Performance is not this phone’s strength, but it can hold its own with most casual tasks. It’s powered by the Qualcomm Snapdragon 625 platform, and runs relatively smoothly. Our version of the device came with 3 GB of RAM and 32 GB of internal storage, but there is a variant with 4 GB of RAM and 64 GB of on-board memory.
You won’t find yourself waiting much when checking your emails, going through social media and watching videos. It handles games mostly fine, but hiccups occasionally. If you consider yourself a power user, the ASUS ZenFone 3 Zoom handles everyday tasks well but falters in demanding situations.
The previous ZenFone Zoom launched with Android 6.0.1 Marshmallow and plenty of bloatware. At the time, Nougat had already been around for a while, which made the choice unfortunate, especially considering that most affordable handsets were shipping with more recent Android versions.
The ZenFone 3 Zoom launches with Android 7.1.1 Nougat. Android Oreo is only just out for some devices, so at least it’s not already totally out of date.
Unfortunately, ASUS’ ZenUI is not the cleanest manufacturer skin around. Colors are cartoonish. Icons are large. The notification area feels clogged up and animations are a bit weird. It feels like a skin from 2013. Many of you won’t need to worry too much about these software annoyances, because if they really bug you, alternate launchers are there to come to the rescue.
People debate whether an app drawer is needed or not, so ASUS puts the choice in your hands.
There is still a bunch of bloatware in here, but it’s easy to uninstall or disable apps like Zenfit. Besides some of the pointless bloat, there are actually some cool features and apps included in the skin. I liked the Laser Ruler app, which uses the device’s laser to see how far an object is. You never know, that might come in handy.
People debate whether an app drawer is needed or not, so ASUS puts the choice in your hands. There is an app drawer by default, but you can get rid of it and simply throw all your apps on your home screen if you prefer the iOS approach. ASUS also threw in a blue light filter, so you don’t have to disturb your sleeping cycle when using the smartphone at night.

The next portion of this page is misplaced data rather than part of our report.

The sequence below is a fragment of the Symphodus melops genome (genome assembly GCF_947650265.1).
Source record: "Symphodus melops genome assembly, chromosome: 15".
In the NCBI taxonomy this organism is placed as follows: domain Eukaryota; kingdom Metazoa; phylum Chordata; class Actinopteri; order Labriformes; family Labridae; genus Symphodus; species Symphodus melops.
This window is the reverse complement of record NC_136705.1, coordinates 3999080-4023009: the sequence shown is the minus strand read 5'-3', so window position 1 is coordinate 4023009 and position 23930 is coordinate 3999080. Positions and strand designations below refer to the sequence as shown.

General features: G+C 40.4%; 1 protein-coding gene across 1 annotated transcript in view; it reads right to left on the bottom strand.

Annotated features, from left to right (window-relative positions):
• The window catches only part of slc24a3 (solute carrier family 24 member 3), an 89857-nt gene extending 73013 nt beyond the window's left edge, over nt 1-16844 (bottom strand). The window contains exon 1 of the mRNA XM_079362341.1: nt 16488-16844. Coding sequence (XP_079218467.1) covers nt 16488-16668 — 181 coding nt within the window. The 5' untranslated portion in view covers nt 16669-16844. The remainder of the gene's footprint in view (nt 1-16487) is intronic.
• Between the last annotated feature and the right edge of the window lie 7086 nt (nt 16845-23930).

There are some helpful gestures in here too. The ZenFone 3 Zoom supports both motion and touch gestures, which allow for things like flipping over the device to silence it, putting the phone up to your ear to answer, and double tapping to wake the device. All pretty standard stuff, but better to have than not.
You don’t just throw the word “Zoom” into a smartphone name without justification. So we were expecting some serious close-up power from this handset.
What makes this phone series special is optical zoom, something we very rarely find in smartphones. The original Zoom had a big bump in the back. It looked ugly, but some people were willing to live with that for its 3x optical zoom. ASUS has downgraded a bit with the ZenFone 3 Zoom’s 2.3x optical zoom. Why?
There are no annoying bumps or awkward holding positions to deal with.
The main reason is probably aesthetics. The ASUS ZenFone 3 Zoom looks like a regular handset and a good looking one, at that. There are no annoying bumps or awkward holding positions to deal with. It’s just a dual-camera set-up hidden in the back corner. Regardless, optical zoom range seems to be about the only downgrade we can see on paper.
The newer handset comes with a couple Sony IMX362 12 MP sensors with an f/1.7 aperture and a large 1.4 µm pixel size. Other features include 4-axis optical stabilization, 3-axis digital stabilization, 4K @ 30 fps video recording, a white balance color sensor and dual-LED flash.
The front camera definitely received an upgrade too. It went from a simple 5 MP shooter in the previous generation to today’s 12 MP Sony IMX214 sensor with an f/2.0 aperture and large 1.12 µm pixels.